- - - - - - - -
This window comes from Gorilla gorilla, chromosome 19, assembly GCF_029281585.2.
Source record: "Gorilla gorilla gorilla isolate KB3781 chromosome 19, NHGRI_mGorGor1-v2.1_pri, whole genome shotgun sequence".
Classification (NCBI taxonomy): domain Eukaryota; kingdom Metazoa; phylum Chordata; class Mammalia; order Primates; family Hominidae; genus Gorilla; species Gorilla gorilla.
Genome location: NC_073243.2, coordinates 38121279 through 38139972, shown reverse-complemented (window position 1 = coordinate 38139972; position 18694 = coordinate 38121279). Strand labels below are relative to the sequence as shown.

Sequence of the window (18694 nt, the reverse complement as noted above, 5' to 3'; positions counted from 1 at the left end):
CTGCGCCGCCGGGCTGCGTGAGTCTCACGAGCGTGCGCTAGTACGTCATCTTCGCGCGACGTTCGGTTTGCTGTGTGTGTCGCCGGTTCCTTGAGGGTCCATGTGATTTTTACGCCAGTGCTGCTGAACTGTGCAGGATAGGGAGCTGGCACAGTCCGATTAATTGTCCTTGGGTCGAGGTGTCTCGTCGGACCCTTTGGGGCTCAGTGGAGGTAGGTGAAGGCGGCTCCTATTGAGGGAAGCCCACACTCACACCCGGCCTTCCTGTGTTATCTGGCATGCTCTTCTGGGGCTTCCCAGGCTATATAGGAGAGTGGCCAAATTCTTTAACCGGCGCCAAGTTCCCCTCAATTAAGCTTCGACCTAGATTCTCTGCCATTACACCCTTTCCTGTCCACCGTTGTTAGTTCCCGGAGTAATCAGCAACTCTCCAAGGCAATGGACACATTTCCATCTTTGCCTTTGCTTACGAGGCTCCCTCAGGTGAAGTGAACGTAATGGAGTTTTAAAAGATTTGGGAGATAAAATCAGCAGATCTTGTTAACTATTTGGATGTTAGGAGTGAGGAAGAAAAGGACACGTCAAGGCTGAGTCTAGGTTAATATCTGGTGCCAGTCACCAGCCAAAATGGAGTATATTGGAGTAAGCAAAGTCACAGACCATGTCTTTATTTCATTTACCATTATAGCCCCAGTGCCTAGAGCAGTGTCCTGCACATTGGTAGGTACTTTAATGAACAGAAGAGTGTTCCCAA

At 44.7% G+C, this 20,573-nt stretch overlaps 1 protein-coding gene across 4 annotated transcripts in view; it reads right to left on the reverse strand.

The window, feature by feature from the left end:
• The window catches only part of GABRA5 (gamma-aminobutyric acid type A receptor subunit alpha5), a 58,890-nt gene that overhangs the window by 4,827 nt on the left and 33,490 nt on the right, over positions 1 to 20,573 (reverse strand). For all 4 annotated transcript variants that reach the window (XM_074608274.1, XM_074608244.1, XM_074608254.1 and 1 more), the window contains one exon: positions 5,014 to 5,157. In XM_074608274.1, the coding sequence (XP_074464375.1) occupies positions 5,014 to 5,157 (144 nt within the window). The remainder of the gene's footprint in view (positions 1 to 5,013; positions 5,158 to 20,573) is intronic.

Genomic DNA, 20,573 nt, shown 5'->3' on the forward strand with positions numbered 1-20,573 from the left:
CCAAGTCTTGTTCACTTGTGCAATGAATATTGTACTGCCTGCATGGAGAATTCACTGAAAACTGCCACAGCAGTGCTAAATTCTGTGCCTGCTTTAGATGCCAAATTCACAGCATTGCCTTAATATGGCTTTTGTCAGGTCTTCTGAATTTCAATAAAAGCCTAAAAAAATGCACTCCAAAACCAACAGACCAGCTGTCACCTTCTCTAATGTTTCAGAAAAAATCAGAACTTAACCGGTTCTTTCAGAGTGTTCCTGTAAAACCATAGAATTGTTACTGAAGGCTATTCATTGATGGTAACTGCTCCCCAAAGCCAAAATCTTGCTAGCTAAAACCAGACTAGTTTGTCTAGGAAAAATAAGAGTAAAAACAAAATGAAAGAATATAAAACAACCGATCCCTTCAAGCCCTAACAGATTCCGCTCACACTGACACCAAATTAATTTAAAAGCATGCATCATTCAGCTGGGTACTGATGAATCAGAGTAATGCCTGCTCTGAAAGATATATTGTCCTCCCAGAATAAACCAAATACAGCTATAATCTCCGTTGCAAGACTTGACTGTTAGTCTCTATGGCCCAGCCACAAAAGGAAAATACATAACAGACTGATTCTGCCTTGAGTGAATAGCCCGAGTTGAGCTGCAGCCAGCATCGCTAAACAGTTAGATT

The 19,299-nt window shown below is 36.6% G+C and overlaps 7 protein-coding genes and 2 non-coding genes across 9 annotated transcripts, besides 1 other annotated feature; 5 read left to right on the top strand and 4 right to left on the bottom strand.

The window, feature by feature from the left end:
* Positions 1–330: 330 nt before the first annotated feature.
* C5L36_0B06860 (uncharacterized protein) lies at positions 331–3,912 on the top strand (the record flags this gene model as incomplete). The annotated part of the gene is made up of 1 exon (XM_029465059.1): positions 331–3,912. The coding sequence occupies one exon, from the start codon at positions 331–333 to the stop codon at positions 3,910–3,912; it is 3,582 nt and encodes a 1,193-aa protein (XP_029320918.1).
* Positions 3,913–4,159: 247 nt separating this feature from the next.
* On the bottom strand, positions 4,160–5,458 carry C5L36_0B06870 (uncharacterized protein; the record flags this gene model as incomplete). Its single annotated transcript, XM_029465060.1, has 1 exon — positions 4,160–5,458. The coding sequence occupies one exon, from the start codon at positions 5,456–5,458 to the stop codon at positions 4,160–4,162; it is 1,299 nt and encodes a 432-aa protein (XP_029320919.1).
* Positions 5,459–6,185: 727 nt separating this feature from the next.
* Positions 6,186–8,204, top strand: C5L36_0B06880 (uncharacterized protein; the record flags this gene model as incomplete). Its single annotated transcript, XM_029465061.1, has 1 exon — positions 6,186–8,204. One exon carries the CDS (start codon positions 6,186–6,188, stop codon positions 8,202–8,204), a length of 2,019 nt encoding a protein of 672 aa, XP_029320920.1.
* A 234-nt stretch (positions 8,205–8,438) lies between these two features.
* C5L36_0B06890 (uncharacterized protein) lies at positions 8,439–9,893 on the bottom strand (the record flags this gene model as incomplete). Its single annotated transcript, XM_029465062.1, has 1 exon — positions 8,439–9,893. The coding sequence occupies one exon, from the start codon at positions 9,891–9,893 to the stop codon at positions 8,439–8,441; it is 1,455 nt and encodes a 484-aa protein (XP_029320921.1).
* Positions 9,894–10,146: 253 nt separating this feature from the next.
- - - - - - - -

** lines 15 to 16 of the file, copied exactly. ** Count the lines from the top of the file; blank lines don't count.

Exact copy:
* C5L36_0B06860 (uncharacterized protein) lies at positions 331–3,912 on the top strand (the record flags this gene model as incomplete). The annotated part of the gene is made up of 1 exon (XM_029465059.1): positions 331–3,912. The coding sequence occupies one exon, from the start codon at positions 331–333 to the stop codon at positions 3,910–3,912; it is 3,582 nt and encodes a 1,193-aa protein (XP_029320918.1).
* Positions 3,913–4,159: 247 nt separating this feature from the next.